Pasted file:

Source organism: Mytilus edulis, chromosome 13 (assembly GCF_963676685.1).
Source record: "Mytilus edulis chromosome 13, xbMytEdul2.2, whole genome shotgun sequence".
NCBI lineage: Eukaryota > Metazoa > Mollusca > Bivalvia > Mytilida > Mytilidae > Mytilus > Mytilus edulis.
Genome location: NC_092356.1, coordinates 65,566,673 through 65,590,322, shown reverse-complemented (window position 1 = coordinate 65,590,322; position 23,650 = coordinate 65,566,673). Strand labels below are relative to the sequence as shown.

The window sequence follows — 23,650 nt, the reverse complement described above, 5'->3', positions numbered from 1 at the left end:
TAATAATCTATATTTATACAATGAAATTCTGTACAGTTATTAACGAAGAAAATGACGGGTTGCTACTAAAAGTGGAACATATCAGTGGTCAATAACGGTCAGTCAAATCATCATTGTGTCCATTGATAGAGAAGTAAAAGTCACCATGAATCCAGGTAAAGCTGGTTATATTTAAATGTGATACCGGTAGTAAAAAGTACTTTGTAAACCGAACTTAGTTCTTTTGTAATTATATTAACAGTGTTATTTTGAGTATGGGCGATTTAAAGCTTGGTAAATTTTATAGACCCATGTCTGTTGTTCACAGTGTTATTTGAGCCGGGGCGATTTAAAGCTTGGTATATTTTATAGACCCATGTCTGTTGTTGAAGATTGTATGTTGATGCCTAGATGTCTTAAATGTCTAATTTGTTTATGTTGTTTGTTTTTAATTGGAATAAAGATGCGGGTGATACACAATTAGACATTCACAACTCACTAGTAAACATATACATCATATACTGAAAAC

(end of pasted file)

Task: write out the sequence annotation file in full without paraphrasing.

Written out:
Source organism: Mytilus edulis, chromosome 13 (assembly GCF_963676685.1).
Source record: "Mytilus edulis chromosome 13, xbMytEdul2.2, whole genome shotgun sequence".
NCBI lineage: Eukaryota > Metazoa > Mollusca > Bivalvia > Mytilida > Mytilidae > Mytilus > Mytilus edulis.
Genome location: NC_092356.1, coordinates 65,566,673 through 65,590,322, shown reverse-complemented (window position 1 = coordinate 65,590,322; position 23,650 = coordinate 65,566,673). Strand labels below are relative to the sequence as shown.

The window sequence follows — 23,650 nt, the reverse complement described above, 5'->3', positions numbered from 1 at the left end:
TAATAATCTATATTTATACAATGAAATTCTGTACAGTTATTAACGAAGAAAATGACGGGTTGCTACTAAAAGTGGAACATATCAGTGGTCAATAACGGTCAGTCAAATCATCATTGTGTCCATTGATAGAGAAGTAAAAGTCACCATGAATCCAGGTAAAGCTGGTTATATTTAAATGTGATACCGGTAGTAAAAAGTACTTTGTAAACCGAACTTAGTTCTTTTGTAATTATATTAACAGTGTTATTTTGAGTATGGGCGATTTAAAGCTTGGTAAATTTTATAGACCCATGTCTGTTGTTCACAGTGTTATTTGAGCCGGGGCGATTTAAAGCTTGGTATATTTTATAGACCCATGTCTGTTGTTGAAGATTGTATGTTGATGCCTAGATGTCTTAAATGTCTAATTTGTTTATGTTGTTTGTTTTTAATTGGAATAAAGATGCGGGTGATACACAATTAGACATTCACAACTCACTAGTAAACATATACATCATATACTGAAAAC